Max Gutiérrez is a Director/DP with a knack for capturing those unrepeatable moments that bring truth to narrative. A San Francisco native, Max graduated from UC Berkeley and enjoyed a stint at Goodby, Silverstein & Partners before earning his MFA from the School of Cinematic Arts at USC. With a background in music videos, indie films and film school, he's a scrappy filmmaker at heart and knows how to get it done with less.
His work has been recognized by some of the biggest names in the business, including AdWeek, the AICP, the One Club, The Addy’s and the Young Director Awards at Cannes. His music video work was featured in Billboard Magazine and nominated for Best Music Video of the Year honors by the Latin Grammys, MTV Europe, the Premios Juventud Awards and the Orgullosamente Latino. 1. What’s your first memory with a camera?
Not to date myself, but my first memory was of playing with a Polaroid camera. I don’t remember much, only that I was amazed when the photo came spitting out. I must have been around 4-years old, but it was like magic to me. Aside from that, I remember trying to get out of book reports in school, so I’d make little films instead with our family VHS camera. The most infamous was project titled “Dumbfellas.” It was based on Shaekespeare’s Othello
and was basically an opportunity for stoned high schoolers to mock the movie Goodfellas. 2. How are you dealing with the quarantine? What’s your advice for other directors in the same situation?
Well, I’ve got kids at home, so I’m navigating the misadventures of homeschooling. That said, directing involves a lot of traveling, so I am recharging my soul and spending as much time with my kids as possible. And I’m developing some feature-length projects in the background, which is something I rarely have time for. Initially, I was scrambling to take photos of my home and kids so I could be ready to shoot here at my house, but I felt like I was spinning my wheels. When the industry is ready to come back, it will. It’s going to look different, but we’ll adapt to the new norm. So, my advice would be to recharge your battery, work on yourself, enjoy the people you love and catch up on Netflix. There’s no point to running in place. 3. Is there a book, painting or album meaningful for your career?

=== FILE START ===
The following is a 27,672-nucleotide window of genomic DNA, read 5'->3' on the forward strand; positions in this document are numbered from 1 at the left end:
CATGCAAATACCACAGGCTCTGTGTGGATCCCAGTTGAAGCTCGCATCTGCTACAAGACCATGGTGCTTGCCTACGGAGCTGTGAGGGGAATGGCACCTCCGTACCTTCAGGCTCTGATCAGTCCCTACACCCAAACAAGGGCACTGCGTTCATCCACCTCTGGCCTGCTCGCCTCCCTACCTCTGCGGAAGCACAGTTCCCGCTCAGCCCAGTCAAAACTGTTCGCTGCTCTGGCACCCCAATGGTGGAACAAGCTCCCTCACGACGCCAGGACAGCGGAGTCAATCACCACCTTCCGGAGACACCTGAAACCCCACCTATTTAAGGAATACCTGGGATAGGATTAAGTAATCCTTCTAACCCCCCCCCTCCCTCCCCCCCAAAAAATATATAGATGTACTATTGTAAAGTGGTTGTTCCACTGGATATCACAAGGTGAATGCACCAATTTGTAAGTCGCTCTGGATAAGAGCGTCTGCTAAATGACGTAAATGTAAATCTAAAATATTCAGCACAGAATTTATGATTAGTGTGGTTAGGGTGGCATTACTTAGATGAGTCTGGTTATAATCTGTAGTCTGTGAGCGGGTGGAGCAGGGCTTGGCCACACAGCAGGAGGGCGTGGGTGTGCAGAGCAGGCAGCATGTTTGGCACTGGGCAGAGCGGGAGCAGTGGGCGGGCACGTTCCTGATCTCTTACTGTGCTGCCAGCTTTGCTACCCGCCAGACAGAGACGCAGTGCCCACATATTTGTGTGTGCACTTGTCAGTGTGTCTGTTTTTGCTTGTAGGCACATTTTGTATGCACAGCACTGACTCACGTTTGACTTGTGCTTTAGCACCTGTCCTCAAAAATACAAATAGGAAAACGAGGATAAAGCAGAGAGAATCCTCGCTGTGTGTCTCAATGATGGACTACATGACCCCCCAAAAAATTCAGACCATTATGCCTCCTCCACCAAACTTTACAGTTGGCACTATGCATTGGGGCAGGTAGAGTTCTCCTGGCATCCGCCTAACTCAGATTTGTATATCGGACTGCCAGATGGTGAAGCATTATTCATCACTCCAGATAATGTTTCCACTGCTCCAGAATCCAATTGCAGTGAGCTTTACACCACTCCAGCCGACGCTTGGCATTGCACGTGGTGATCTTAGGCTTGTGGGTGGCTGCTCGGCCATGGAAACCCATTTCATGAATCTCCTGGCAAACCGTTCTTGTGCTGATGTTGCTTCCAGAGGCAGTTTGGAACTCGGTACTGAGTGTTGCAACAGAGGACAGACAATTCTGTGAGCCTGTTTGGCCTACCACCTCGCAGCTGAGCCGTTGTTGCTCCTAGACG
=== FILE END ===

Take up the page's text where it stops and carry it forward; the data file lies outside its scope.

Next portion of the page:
It’s hard to call out a particular work of art. Something clicked when I saw the work of Salvador Dalí for the first time, specifically The Persistence of Memory
. Then there was the first time I saw Pink Floyd's The Wall
. As I dove deeper into the lyrics, the political framing and the psychedelic sounds, it was like something in my mind had been awoken. And all around the same time I was reading Aldous Huxley’s Brave New World
. There was something about these altered and dystopian realities that just struck a chord. Yes, mushrooms and LCD were in my adolescent future! Nowadays though, I find the most pleasure in watching Rick and Morty
with my boys. 4. How does your work in videoclips relate to the advertising?
I hate using the word “authentic” because it’s so over used, but there is a reason people are looking for it in advertising. People want truth in content and narrative and that’s what I try to bring to my work, no matter the genre. I’m not a “shoot the sheet metal” or “bite and smile” kind of director. I always try and ground my scenes in personal experience and offer my on-screen talent context and backstory so they’re grounded in their performances. For me, it’s like shooting a scene from a film. Hopefully, it all comes off cinematic, relatable and subtly humorous, as I generally like to have a laugh. 5. What are you working on?
I’m bidding a couple of projects right now, but my main focus is developing a couple of feature-length projects. One, a biopic, the other a road trip movie, which hopefully answers question #6 as well. Aside from my professional endeavors, I can’t wait until the world opens back up. You don’t realize how much wanderlust you have inside you until you’re forced to stay home. Our family loves spending time in Costa Rica and Mexico, so those places top our post-pandemic travel-list. I’ve been dying to explore South East Asia as well.
Production company: Cortez Brothers
Contact: Martin Feuerstein